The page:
Up The Road: North Coast Tour: Studying Geology “On The Brink”
The Great California Road Trip has rolled west—to explore more of the North Coast, “the brink of the world,” as an ancient Ohlone dancing song has it. Gain new appreciation of our edge of the world, up close and personal, by taking along a nifty state parks geology guide produced with help from the California Geological Survey.
Geological Gems of California State Parks, available online as a free download, includes 50 different geological “notes” that describe and illustrate key geological processes and unique features you’ll see at parks all over the Golden State.
Before we go, a quickie review:
Known for its volcanism and countless earthquakes—an average of 15,000 shakers every year, believe it or not, though most don’t amount to much—California nonetheless perches confidently on the edge of the Pacific Ring of Fire. Native peoples have always explained California’s fiery, earth-shaking temperament in marvelous myths and legends, but there are scientific creation stories too.
According to the theory of plate tectonics, the most widely accepted of these, the earth’s crust is divided into 20 or so major solid rock (or lithospheric) “plates” upon which both land and sea ride, the earth’s crust. The interactions of these plates create all earth movement, from continental drift and landforms to volcanic explosions and earthquakes.
Most of California teeters on the western edge of the vast North American Plate. The adjacent Pacific Plate, which first collided with what is now California about 250 million years ago, grinds slowly but steadily north (to Alaska), along a line more or less defined by the famous San Andreas Fault. Plate movement itself is imperceptible: at the rate things are going, within 10 million years or so Los Angeles will become San Francisco’s next-door neighbor.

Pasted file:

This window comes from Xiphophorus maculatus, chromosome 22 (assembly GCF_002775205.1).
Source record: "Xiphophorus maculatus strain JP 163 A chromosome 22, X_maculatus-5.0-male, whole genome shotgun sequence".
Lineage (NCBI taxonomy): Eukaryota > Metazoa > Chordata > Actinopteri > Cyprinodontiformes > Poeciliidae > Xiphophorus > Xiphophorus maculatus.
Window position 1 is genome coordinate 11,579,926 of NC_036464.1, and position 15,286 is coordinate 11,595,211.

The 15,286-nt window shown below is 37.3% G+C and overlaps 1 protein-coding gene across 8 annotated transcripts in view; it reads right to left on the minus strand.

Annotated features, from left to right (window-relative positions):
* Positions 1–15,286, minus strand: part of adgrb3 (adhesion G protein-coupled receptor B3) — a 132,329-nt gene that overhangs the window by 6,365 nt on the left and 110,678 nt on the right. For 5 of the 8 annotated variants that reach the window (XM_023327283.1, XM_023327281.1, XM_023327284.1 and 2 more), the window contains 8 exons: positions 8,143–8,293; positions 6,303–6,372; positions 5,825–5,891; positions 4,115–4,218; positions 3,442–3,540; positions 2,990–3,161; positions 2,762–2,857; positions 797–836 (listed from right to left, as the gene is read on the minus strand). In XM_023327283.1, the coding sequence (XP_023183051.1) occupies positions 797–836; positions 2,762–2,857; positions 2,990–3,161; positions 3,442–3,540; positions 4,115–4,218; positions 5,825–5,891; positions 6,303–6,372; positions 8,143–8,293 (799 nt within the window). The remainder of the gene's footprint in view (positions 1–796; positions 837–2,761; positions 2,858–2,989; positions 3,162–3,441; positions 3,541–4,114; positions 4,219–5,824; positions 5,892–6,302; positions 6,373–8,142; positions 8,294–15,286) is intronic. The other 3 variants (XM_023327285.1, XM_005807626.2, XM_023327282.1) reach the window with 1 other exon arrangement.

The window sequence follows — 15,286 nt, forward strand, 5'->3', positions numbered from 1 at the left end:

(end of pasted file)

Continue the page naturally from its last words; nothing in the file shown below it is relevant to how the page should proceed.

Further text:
But the steady friction and tension create sudden events too—such as the instant, jolting slippage responsible for the massive 1906 San Francisco earthquake and fire as well as the city’s more recent shake-up in 1989.
After reminding us that California’s unique landscape, the interplay of landforms, habitats, and climate, is the result of geology, Geo Gems “land ’splains” the Coast Ranges. The largely soft underlying sedimentary rock—sediments once accumulated on the ocean floor, then uplifted—mixed with other rocks through tectonic collisions to create the Franciscan Complex “mélange,” or mixture.
The tortured result of further tectonic collisions, compression, and erosion over the eons—notably twisted hard-rock cliffs and characteristic offshore sea stacks—is what you’ll see all along the coast, including Del Norte Coast Redwoods State Park near Crescent City.
But there are surprises, too, especially from lands associated with the Mendocino Triple Junction earthquake faults. Such as polished jade pebbles in Humboldt Redwoods’ South Fork of the Eel River, and rare, ephemeral pink and purple sand beaches composed of garnet sand—but here today, gone tomorrow—along the southern part of California’s “Lost Coast,” Sinkyone Wilderness State Park. More on all that next time.
Up the Road Encourages Responsible, Safe Travel
Here are previous Up the Road episodes that explore why we should travel, how to do it responsibly, and how to travel responsibly now, in the shadow of COVID-19. Not everyone should be traveling now, of course. But everyone who does travel needs to do so responsibly, to prevent viral spread. Take a listen:
- Up the Road: Why Travel?
- Up the Road: Why Travel in Northern California
- Up the Road: How to Travel
- Up the Road: Why Local Travel Matters
- Up the Road: Travel That’s Not About You
- Up the Road: Heading Up the Road Again—Responsibly
- Up the Road: 2020 Travel Strategy
- Up the Road: More on Responsible Travel 2020